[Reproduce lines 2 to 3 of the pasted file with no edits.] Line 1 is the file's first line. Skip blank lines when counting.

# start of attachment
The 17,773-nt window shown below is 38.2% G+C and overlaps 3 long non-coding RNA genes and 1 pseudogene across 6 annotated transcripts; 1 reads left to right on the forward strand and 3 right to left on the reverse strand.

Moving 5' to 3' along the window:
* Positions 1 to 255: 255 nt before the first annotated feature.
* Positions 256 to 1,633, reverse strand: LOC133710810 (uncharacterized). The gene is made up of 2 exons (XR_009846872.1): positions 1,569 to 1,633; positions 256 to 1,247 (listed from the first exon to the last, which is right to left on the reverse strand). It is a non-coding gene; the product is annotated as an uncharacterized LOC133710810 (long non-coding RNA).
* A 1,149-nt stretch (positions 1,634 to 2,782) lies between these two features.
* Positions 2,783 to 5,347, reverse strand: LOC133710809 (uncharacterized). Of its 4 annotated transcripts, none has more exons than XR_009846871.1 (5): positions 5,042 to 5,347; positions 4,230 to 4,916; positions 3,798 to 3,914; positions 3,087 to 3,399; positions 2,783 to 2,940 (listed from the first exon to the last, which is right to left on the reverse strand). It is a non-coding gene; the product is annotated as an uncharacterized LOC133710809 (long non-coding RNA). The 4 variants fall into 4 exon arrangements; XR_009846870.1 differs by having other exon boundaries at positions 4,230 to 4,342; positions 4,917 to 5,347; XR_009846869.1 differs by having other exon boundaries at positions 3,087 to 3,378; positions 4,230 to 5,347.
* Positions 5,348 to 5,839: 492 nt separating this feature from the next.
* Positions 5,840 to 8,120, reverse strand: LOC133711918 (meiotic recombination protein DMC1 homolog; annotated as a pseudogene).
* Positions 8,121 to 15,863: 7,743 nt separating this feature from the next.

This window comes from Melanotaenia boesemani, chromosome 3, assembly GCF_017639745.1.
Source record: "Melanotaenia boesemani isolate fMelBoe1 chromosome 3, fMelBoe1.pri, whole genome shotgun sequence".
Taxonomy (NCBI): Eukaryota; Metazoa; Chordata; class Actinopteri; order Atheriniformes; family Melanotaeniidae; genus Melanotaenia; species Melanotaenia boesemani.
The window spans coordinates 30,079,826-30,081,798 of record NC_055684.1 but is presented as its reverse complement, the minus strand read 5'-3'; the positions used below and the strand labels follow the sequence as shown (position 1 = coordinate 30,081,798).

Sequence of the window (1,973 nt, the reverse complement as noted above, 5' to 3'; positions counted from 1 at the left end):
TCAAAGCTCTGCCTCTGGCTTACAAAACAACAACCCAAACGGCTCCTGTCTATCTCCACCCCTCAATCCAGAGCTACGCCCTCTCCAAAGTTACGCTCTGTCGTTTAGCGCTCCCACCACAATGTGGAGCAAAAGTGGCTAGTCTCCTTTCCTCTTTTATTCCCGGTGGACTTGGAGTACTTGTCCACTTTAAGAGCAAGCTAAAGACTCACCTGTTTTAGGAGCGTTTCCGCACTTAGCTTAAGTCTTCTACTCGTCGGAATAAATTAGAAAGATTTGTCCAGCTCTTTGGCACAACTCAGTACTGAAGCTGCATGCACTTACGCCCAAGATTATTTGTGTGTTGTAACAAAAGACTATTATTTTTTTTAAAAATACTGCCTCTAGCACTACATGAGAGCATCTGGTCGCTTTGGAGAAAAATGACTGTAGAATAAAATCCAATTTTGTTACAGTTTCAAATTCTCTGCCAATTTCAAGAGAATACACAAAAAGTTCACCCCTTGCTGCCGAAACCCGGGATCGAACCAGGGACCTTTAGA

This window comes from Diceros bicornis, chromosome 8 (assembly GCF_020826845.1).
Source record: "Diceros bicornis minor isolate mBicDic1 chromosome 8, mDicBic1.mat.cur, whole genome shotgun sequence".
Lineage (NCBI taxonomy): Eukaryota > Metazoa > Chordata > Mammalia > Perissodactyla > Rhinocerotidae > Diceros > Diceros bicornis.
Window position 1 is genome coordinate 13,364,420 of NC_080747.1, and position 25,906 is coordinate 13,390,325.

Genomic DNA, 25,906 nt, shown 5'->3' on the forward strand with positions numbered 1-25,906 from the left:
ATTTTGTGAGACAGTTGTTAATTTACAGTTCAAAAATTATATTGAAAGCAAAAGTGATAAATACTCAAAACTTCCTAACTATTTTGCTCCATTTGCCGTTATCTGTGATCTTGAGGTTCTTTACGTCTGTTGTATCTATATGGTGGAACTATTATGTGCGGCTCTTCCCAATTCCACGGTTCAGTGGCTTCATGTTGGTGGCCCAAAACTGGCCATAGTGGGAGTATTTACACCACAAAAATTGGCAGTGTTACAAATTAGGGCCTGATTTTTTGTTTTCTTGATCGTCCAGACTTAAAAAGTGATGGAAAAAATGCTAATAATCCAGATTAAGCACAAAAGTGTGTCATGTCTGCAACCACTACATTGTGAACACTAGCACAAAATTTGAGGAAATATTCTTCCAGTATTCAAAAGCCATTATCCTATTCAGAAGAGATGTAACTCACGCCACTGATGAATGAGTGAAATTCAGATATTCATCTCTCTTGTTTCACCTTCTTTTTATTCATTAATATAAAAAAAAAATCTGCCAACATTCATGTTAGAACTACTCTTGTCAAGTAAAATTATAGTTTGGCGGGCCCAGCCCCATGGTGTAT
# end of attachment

Moving 5' to 3' along the window:
* Positions 1 to 255: 255 nt before the first annotated feature.